19  Goals and strategies to help your child learn that are different from the expected learning outcomes set out in the provincial curriculum guide for a course, subject and grade  Objectives that are specific, measureable, relevant, and timely. What will the student achieve towards the goal, where, when, or under what conditions & with what criteria for success. Student will...  Follows the SMART rule.

20  The S.M.A.R.T. rule is used to shape the objectives into Specific, Measurable, Action Oriented (what the student will do), Realistic and Relevant (to the student’s needs and diagnosis), and Time-bound objectives.

21  The decision to modify all or some parts of courses or subjects is a significant one and would not happen without…  extensive consultation with the school based team, student services and parents  and not until comprehensive adaptations to instruction and assessment have been implemented.

22  Adapted: Students are working on regular course work with changes in the way the prescribed learning outcomes (PLO’s) are taught or assessed.  Modified: Students are working on learning outcomes specifically developed to meet the student’s particular needs and may be different from the PLO’s set out in the provincial curriculum guide.

23  ŸThe monitored plan-who will do what, when, how?  ŸHow does this look in the classroom?  ŸFor e.g. CT will…..ST will…..EA will…..  Services and resources that are required to help your child be successful and achieve learning outcomes, either prescribed or individualized

24  Ways to support and track your child’s progress using a list of adapted materials and methods to assess and monitor.  How will you know the objectives are met?  What tools will be used?  Term Updates  Time line for implementation, progress check and final review date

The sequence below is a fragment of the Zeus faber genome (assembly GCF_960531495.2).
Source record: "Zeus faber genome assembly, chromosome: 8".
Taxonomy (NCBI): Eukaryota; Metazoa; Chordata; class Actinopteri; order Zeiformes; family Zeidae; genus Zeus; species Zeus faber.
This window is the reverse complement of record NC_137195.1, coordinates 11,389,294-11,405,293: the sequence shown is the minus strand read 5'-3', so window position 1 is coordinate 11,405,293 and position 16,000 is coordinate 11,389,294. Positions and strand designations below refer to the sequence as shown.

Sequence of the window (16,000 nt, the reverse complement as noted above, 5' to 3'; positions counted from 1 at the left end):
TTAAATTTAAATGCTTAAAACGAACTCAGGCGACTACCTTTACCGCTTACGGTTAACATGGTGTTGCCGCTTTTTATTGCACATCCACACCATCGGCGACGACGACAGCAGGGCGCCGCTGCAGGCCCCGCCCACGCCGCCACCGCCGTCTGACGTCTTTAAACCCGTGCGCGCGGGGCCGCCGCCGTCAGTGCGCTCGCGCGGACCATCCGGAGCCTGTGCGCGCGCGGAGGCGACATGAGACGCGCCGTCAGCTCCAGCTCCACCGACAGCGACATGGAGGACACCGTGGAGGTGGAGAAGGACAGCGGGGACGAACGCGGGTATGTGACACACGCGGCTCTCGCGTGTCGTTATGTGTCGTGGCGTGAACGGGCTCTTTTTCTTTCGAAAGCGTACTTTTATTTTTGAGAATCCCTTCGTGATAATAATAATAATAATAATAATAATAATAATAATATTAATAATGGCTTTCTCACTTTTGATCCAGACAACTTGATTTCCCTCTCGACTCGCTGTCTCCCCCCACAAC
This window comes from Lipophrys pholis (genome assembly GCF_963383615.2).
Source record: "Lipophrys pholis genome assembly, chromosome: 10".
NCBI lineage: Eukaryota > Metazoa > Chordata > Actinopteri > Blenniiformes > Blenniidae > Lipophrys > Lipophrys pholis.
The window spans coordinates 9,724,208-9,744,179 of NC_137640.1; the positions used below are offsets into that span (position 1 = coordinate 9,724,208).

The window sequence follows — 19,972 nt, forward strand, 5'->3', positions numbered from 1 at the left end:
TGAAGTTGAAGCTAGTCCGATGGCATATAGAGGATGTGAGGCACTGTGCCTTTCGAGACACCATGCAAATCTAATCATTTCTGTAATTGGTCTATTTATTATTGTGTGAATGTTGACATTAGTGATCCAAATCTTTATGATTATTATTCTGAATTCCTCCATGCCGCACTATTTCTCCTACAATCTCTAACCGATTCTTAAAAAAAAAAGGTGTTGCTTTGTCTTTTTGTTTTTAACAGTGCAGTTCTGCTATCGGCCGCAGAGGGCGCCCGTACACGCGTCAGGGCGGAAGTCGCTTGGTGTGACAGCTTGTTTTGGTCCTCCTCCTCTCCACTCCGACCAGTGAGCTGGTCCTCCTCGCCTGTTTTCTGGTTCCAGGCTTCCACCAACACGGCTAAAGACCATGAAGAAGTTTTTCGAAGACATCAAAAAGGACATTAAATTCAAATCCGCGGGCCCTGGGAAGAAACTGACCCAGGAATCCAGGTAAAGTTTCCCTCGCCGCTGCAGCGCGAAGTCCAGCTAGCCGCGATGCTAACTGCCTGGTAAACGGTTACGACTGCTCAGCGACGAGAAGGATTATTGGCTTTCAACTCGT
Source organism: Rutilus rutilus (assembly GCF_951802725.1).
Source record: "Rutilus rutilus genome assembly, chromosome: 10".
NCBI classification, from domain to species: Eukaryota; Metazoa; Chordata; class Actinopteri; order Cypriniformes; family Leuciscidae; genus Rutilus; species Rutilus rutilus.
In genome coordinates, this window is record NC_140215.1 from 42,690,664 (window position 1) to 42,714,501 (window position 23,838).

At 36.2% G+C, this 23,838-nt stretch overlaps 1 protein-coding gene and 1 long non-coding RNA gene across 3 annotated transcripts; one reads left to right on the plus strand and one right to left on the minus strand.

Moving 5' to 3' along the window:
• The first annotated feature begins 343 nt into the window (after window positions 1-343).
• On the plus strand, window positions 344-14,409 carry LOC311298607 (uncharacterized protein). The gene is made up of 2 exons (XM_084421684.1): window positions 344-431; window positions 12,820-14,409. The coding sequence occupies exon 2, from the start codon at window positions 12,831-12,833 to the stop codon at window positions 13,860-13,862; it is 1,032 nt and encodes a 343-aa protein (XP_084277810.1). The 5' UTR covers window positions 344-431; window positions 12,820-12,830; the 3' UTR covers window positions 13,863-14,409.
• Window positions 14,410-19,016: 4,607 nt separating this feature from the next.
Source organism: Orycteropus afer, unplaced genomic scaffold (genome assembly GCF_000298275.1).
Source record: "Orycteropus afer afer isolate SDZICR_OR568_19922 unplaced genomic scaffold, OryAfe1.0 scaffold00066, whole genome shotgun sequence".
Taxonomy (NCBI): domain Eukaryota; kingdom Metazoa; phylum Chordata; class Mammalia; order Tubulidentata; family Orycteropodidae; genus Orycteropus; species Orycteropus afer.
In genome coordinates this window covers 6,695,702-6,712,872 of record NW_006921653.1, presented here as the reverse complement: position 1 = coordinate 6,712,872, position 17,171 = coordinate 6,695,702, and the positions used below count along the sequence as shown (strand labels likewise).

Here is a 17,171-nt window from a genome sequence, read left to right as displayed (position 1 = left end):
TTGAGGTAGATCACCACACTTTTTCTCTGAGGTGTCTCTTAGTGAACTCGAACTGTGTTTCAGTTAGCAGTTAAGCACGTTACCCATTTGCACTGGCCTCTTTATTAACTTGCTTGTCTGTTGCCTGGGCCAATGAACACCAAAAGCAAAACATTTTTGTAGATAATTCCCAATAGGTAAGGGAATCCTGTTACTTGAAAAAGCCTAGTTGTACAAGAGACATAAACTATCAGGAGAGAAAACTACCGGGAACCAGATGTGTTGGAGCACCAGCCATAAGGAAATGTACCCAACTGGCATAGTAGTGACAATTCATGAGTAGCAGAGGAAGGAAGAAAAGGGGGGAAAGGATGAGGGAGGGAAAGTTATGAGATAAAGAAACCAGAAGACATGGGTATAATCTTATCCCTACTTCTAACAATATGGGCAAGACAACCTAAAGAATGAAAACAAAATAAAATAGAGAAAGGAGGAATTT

25  The IEP outlines a plan to help students move from one setting to another or from one grade to another  Transitions can be challenging for students with special needs from home to Kindergarten;  Elementary to Middle to Secondary;  School to school;  And school to adulthood.  Careful planning can help the child and the families through these transitions.

26  Parents Guide to Individual Education Planning BC School Superintendents Association  Individual Education Plans: A Guide for Parents by Catherine Abraham and Joyce Gram from BC Confederation of Parent Advisory Councils  Supporting Meaningful Consultation with Parents BC Council of Administrators of Special Education

27  What is an IEP?  Who gets an IEP?  Why does my child need one and what is it for?  What is a case manager?  How do I know if the plans are working?  What if I don’t agree with the goals?  When does an IEP happen?  What if the IEP is not being followed?  Who can I bring to the IEP meeting?  What’s the difference between adapted and modified?  When do I make the choice between adapted and modified program?  Will my child graduate if they have an IEP?